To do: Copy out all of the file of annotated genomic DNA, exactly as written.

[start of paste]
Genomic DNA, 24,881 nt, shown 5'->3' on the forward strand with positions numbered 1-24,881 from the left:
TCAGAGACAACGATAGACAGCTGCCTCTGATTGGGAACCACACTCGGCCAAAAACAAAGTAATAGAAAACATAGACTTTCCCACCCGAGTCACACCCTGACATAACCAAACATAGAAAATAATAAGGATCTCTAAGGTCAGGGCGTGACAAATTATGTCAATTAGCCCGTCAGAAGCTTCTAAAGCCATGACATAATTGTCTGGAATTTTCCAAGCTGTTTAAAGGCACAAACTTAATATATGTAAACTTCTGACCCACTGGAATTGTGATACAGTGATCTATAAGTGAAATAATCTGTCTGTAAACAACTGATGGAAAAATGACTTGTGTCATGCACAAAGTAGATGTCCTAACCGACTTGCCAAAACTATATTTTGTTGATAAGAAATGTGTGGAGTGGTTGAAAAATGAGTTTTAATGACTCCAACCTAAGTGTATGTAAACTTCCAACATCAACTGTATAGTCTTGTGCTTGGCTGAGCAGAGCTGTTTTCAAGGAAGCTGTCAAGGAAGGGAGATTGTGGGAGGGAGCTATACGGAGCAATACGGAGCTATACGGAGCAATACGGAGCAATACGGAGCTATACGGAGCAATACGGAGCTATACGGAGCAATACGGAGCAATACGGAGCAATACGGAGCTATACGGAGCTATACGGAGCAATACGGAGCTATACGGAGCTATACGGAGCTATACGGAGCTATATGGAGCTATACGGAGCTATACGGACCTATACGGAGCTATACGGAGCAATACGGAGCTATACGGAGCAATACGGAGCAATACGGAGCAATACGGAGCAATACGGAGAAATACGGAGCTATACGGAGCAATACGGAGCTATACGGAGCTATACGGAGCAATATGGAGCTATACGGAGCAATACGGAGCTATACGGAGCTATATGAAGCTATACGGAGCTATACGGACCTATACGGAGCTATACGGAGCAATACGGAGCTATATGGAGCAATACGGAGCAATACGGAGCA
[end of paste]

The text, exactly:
Genomic DNA, 24,881 nt, shown 5'->3' on the forward strand with positions numbered 1-24,881 from the left:
TCAGAGACAACGATAGACAGCTGCCTCTGATTGGGAACCACACTCGGCCAAAAACAAAGTAATAGAAAACATAGACTTTCCCACCCGAGTCACACCCTGACATAACCAAACATAGAAAATAATAAGGATCTCTAAGGTCAGGGCGTGACAAATTATGTCAATTAGCCCGTCAGAAGCTTCTAAAGCCATGACATAATTGTCTGGAATTTTCCAAGCTGTTTAAAGGCACAAACTTAATATATGTAAACTTCTGACCCACTGGAATTGTGATACAGTGATCTATAAGTGAAATAATCTGTCTGTAAACAACTGATGGAAAAATGACTTGTGTCATGCACAAAGTAGATGTCCTAACCGACTTGCCAAAACTATATTTTGTTGATAAGAAATGTGTGGAGTGGTTGAAAAATGAGTTTTAATGACTCCAACCTAAGTGTATGTAAACTTCCAACATCAACTGTATAGTCTTGTGCTTGGCTGAGCAGAGCTGTTTTCAAGGAAGCTGTCAAGGAAGGGAGATTGTGGGAGGGAGCTATACGGAGCAATACGGAGCTATACGGAGCAATACGGAGCAATACGGAGCTATACGGAGCAATACGGAGCTATACGGAGCAATACGGAGCAATACGGAGCAATACGGAGCTATACGGAGCTATACGGAGCAATACGGAGCTATACGGAGCTATACGGAGCTATACGGAGCTATATGGAGCTATACGGAGCTATACGGACCTATACGGAGCTATACGGAGCAATACGGAGCTATACGGAGCAATACGGAGCAATACGGAGCAATACGGAGCAATACGGAGAAATACGGAGCTATACGGAGCAATACGGAGCTATACGGAGCTATACGGAGCAATATGGAGCTATACGGAGCAATACGGAGCTATACGGAGCTATATGAAGCTATACGGAGCTATACGGACCTATACGGAGCTATACGGAGCAATACGGAGCTATATGGAGCAATACGGAGCAATACGGAGCA